The Duncan Banner
Hard work and determination to keep going has defined June Holeman. She never set out to be an inspiration to younger women who share her passion for barrel racing. It just happened.
At 70 years old, she still lifts her own hay bales, grooms her horses and she still gets in the saddle. Well, she does more than just get in the saddle. Holeman is still winning races — against girls young enough to be her granddaughters.
Rodeo fans who attended the Chisholm Trail Ram Prairie Circuit Rodeo Finals that was held Oct. 17-19, saw June in action as she raced her way to a win on the second night with a 16.03. On the first night, she raced a 16.46. On the third night, she again raised a loud roar from the crowd as they cheered her on. That was enough to land her an overall award of finals champ.
“I can’t believe it. My husband can’t believe it either, until he sees the buckle,” she said after. Her smile and the bounce in her step spoke volumes.
“My fans are keeping me going. I do have some arthritis and plenty of colts at home to take care of. I should sell some of them,” she said during an interview earlier that day. Holeman travels the roads alone, competing in about 60 races a year. Her husband, Donnell, watches over things at their ranch in Nebraska. He used to calf rope, but doesn’t compete any longer.
After getting kicked by a horse in 2006, June almost had to give up competing. That ranch woman determination spurred her back into the races. She was on the road competing when she was kicked and ended up with a severe life-threatening infection. She spent some time in the Houston hospital. June said her husband does worry about her and she follows his advice.
“I can’t hardly saddle anymore, but my husband says, ‘do your own chores.’”
One might think that she’d cheat being on the road when it comes to the work, but her counterparts said she won’t accept help.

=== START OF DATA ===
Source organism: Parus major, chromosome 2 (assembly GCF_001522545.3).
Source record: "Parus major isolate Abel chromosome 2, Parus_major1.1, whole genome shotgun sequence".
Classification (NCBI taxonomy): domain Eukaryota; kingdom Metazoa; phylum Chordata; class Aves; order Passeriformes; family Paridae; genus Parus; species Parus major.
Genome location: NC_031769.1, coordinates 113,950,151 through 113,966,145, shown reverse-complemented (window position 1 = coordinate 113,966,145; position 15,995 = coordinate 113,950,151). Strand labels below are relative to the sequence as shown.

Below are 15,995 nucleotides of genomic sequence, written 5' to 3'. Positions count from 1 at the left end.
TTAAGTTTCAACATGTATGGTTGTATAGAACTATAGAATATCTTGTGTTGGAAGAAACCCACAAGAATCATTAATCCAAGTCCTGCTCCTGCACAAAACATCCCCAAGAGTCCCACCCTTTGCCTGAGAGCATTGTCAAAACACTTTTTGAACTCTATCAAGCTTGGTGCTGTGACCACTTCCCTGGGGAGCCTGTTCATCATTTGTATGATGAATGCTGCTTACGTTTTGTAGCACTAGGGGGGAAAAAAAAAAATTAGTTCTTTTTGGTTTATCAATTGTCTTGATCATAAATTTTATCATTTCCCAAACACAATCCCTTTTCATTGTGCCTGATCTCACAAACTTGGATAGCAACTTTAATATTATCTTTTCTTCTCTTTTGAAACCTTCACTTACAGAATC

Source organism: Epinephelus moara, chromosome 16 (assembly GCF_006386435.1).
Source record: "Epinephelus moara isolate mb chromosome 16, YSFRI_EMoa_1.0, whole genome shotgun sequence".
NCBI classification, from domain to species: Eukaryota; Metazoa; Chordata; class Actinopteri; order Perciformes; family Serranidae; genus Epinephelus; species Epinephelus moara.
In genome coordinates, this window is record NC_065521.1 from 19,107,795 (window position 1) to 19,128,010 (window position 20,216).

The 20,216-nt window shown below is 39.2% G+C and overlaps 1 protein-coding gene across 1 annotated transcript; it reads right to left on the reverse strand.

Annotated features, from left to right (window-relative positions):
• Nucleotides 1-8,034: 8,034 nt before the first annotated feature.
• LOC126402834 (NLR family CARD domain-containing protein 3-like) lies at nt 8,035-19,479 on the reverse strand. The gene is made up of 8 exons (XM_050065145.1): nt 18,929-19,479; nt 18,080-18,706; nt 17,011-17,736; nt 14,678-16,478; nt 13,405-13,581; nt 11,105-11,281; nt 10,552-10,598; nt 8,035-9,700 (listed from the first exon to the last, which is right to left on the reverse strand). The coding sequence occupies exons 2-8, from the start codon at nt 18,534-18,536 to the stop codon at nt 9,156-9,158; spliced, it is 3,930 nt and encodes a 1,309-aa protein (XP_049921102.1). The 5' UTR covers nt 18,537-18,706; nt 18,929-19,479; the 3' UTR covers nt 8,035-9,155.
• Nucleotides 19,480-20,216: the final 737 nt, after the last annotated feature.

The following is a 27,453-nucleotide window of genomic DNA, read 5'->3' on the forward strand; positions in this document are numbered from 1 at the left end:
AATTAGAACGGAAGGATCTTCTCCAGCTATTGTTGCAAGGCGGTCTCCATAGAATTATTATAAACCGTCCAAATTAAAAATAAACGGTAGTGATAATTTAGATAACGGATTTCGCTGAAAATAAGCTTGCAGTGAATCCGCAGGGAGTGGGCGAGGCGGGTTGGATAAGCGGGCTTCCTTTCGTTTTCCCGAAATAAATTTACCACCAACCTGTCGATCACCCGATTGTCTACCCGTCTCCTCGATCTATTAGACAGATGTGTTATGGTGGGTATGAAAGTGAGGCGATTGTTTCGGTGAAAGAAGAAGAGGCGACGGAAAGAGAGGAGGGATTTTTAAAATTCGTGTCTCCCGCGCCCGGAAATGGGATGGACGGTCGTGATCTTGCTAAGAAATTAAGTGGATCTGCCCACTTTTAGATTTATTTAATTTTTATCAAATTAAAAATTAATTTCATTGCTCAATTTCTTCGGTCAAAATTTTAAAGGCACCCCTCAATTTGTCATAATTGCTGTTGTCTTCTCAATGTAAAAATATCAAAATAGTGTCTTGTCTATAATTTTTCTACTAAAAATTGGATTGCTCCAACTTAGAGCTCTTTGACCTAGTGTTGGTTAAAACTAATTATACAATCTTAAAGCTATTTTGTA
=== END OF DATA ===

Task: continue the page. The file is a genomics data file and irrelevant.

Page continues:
“She’s flat out tough, she does everything,” said Emily Miller, 21, who was in the top 12 for this year’s Prairie Circuit finals, alongside June. Emily laughed and said that they’ve asked her many times if she’d let them help and they just wouldn’t tell. She refuses.
“She loves challenging herself.”
Jessie Eagleberger, 23, also admires June.
“She’s inspiring, being the age she is. She does it by herself, she drives and does everything alone. That’s even hard for someone our age. She’s independent,” Eagleberger said. “To be that competitive, to have that mentality is amazing.”
June began riding horses as a child and eventually that evolved into competing. She started school when she was 4 and therefore, graduated a year early at age 16. Both her parents ranched and taught school, but the schooling wasn’t something June wanted to do. Yet, she’s learned a wealth of lessons being a competitive barrel racer and now the younger generation admit they have a lot to learn from the older racers like Holeman, Florence Youree and the late Mildred Farris, who died earlier this year.
Carol Chesher, a Women’s Professional Rodeo Association (WPRA) member for 8 years, is a little bit older than Miller and Eagleberger. She, too, has great admiration for Holeman.
“The fact she has the tenacity and finds a way to make it work. It’s about you and your horse working as a team. It’s about getting out there and rodeoing her horse, training,” Chesher said. “These young ones realize they have a support system.”
In 2005, Holeman rode into the National Finals Rodeo with the oldest competitor title and still holds that reign. As much as she loves that memory, the smaller rodeos are just as important. She only joined WPRA as a cardholder in 1994 and recently earned her gold card. She’s competed in Duncan at the Stephens County Fair & Expo Center before, for the Chisholm Trail Stampede Rodeo and was glad to return this year.
“I just barely placed at Hastings, Neb., to get qualified,” she said. “I love Duncan. It’s a nice size town and has everything. The arena has a wonderful ground, too.”
Does she have plans to ‘retire’ anytime soon?
She almost sold her “winning” horse, Hopes Money Boy, a which is “16-2 hands” she said, and bigger than her longtime companion, Sparky. She’s hoping the new horse will help her earn the money for a new trailer, which she said is something she desperately needs.
Retirement isn’t something June even wants to consider.
“This is my way of life. It’s what I work at but it’s getting harder with my arthritis and my left shoulder out. I’m just going to hang on and shut up. I’m on for the ride.”